Tail of the Dragon: North Carolina and Tennessee
So famous that it’s been the subject of several movies and TV shows, legendary U.S. 129 whips up 318 tight curves in just 11 miles and could well claim to be the number one motorcycle ride in the country for sheer exhilaration. Touring enthusiasts and die-hard sport-bike riders make a beeline for this road to test their cornering skills. Fortunately, no trucks are allowed. The road spans Deal’s Gap at the border of North Carolina and Tennessee. Planning: Go to enjoy the ride, not to prove your bravado.
Beartooth Highway: Montana and Wyoming
The Beartooth Highway—a 68-mile stretch of U.S. Highway 212—is the perfect definition of what a great bike ride should be, with dozens of hairpins and switchbacks. Beginning at Red Lodge, Montana, the National Scenic Byway is a roller-coaster ride as it travels up through Beartooth Pass (10,947 feet) in Wyoming. It zigzags the entire way as it cuts across the Custer and Shoshone National Forests and sweeps through above-tree line tundra. And those views! High alpine meadows burst into bloom in summer, while lakes reflect snow-capped summits. Traveling southwest, the route ends at Cooke City, the northern gateway to Yellowstone National Park. Planning: The pass is usually closed October through May due to snow. At any time of year, check the weather forecast before setting off.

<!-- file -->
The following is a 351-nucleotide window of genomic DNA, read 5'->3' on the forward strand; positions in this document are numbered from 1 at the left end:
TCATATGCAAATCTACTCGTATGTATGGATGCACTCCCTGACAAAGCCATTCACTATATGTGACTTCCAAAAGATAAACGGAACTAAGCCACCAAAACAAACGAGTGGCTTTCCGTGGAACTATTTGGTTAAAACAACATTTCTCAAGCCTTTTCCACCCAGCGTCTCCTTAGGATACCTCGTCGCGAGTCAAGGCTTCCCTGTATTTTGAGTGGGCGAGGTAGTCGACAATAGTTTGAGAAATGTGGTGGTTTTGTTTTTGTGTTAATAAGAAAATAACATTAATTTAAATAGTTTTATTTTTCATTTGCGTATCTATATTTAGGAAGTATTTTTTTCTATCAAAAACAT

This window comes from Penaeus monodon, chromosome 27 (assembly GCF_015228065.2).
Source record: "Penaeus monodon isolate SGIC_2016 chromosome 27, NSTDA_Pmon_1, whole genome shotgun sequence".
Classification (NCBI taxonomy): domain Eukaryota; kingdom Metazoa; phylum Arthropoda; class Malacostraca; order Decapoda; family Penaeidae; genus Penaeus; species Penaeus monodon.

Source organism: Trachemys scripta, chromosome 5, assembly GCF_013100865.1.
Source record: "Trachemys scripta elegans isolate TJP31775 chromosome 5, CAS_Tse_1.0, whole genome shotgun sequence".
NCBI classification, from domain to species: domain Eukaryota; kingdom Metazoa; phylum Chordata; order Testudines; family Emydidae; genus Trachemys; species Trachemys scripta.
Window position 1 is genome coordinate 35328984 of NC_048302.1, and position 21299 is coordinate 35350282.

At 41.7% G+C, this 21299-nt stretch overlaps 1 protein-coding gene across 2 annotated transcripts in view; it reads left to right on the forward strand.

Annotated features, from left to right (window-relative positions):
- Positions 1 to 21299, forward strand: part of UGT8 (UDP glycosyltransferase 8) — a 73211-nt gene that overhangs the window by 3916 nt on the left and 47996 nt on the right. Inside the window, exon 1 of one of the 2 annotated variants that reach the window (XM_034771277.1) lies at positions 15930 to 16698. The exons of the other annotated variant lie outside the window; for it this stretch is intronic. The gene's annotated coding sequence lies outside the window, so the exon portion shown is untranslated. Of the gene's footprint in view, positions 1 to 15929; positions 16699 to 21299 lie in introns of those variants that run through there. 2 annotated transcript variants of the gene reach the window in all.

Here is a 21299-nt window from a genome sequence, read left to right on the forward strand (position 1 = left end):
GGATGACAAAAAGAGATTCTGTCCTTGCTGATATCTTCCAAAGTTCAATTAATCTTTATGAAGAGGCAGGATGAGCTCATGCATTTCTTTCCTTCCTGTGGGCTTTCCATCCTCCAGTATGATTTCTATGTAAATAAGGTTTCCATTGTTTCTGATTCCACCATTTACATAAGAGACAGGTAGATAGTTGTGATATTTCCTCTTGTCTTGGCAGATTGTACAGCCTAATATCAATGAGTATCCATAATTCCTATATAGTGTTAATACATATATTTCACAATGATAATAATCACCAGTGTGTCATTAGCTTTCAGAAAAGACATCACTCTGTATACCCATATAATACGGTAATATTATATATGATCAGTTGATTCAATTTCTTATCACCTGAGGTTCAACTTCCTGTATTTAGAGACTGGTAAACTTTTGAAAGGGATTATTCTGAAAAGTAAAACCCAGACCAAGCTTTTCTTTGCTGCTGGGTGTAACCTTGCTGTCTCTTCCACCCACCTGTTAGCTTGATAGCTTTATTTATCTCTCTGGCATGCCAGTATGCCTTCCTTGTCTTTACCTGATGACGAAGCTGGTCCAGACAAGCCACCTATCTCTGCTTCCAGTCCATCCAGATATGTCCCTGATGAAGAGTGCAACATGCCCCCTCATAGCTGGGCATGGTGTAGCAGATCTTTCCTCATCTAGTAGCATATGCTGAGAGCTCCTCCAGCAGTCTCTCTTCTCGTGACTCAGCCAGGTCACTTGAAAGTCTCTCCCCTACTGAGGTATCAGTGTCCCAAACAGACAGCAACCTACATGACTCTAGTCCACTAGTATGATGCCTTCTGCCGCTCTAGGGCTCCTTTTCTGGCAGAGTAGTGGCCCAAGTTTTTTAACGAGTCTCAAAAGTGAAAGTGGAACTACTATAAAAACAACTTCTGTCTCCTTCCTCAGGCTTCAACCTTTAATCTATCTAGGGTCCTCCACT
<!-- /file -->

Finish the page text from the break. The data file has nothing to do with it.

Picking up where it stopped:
Going-to-the-Sun Road: Montana
Remote and accessible solely in summer, this epic 50-mile stretch is a holy grail for serious riders. The up-and-down thriller has more twists and turns than a soap opera drama. It transcends Glacier National Park, climbing 3,000 feet from Lake McDonald to the 6,646-foot summit at Logan Pass. Stop en route at Jackson Glacier Overlook to take in the jaw-dropping views. Planning: Take binoculars and stop to spot bighorn sheep and mountain goats. Check the weather before setting out.
Coastal Route One: Maine
You can smell the crustaceans on the wind as you ride the coastal section of Maine’s U.S. Route 1 from Brunswick to Machias—a quintessential New England experience. The 167-mile stretch of two-lane asphalt leads through quaint seaside villages and past dozens of historic lighthouses. Scenic detours, not twisties, are the name of the game as you dawdle through towns along the way, although the road does have some open sections with high-speed, sweeping curves. Keep two fingers on the brake lever in case a moose appears around the bend. Planning: Avoid summer, when the road can be lined bumper to bumper, and plan on stopping at one of the route's many lobster shacks.